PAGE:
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57th World Day of Peace to focus on ‘artificial intelligence and peace’

Years before the widely-popular release of the GPT-4 chatbot system, developed by the San Francisco start-up OpenAI, the Vatican was already heavily involved in the conversation of artificial intelligence ethics. (Photo: Blue Planet Studio / Shutterstock)

The Dicastery for Promoting Integral Human Development announced that the 57th World Day of Peace will focus on "artificial intelligence and peace."

In a communiqué released on August 8, the dicastery noted the importance of underscoring the remarkable advances in artificial intelligence, which have "a rapidly increasing impact" on human life, politics, and the economy.

"Pope Francis calls for an open dialogue on the meaning of these new technologies, endowed with disruptive possibilities and ambivalent effects," wrote the dicastery. 

"He recalls the need to be vigilant and to work so that a logic of violence and discrimination does not take root in the production and use of such devices, at the expense of the most fragile and excluded: injustice and inequalities fuel conflicts and antagonisms," they also said.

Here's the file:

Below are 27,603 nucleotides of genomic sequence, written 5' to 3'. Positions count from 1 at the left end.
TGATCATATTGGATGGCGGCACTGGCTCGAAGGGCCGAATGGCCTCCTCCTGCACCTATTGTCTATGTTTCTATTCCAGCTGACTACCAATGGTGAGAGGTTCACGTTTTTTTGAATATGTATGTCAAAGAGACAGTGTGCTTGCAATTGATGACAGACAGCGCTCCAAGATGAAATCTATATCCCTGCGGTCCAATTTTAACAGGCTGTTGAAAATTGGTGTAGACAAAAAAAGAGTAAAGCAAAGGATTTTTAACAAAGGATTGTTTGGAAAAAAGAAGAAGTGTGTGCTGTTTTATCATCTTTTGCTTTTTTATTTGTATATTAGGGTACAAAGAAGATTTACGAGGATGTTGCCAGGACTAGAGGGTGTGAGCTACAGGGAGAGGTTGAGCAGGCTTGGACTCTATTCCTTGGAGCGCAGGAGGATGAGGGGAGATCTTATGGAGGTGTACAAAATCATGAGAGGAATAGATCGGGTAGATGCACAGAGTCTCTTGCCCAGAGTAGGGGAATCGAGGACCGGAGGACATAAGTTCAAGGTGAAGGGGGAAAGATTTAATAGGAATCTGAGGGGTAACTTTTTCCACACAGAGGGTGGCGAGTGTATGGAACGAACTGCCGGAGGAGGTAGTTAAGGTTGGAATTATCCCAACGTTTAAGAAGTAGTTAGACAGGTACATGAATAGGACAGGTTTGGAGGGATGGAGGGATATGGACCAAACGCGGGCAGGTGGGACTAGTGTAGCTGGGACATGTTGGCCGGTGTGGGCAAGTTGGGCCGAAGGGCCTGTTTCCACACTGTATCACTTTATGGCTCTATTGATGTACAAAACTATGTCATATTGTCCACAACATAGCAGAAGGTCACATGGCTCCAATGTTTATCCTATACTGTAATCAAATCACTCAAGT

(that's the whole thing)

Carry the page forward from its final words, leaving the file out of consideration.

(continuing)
The dicastery also stated that this theme was chosen in order to make an urgent invitation to all to use artificial intelligence in a responsible way and extend "ethical reflection" to the realms of education and law. 

This way, such technologies "may be at the service of humanity and the protection of our common home."

"The protection of the dignity of the person, and concern for a fraternity effectively open to the entire human family, are indispensable conditions for technological development to help contribute to the promotion of justice and peace in the world," said the dicastery.

The World Day of Peace was started by Pope Saint Paul VI in 1967 with the desire to give the Catholic Church a greater role in becoming an instrument of peace for mankind.-Luke Godoy


Radio Veritas Asia (RVA), a media platform of the Catholic Church, aims to share Christ. RVA started in 1969 as a continental Catholic radio station to serve Asian countries in their respective local language, thus earning the tag “the Voice of Asian Christianity.”  Responding to the emerging context, RVA embraced media platforms to connect with the global Asian audience via its 21 language websites and various social media platforms.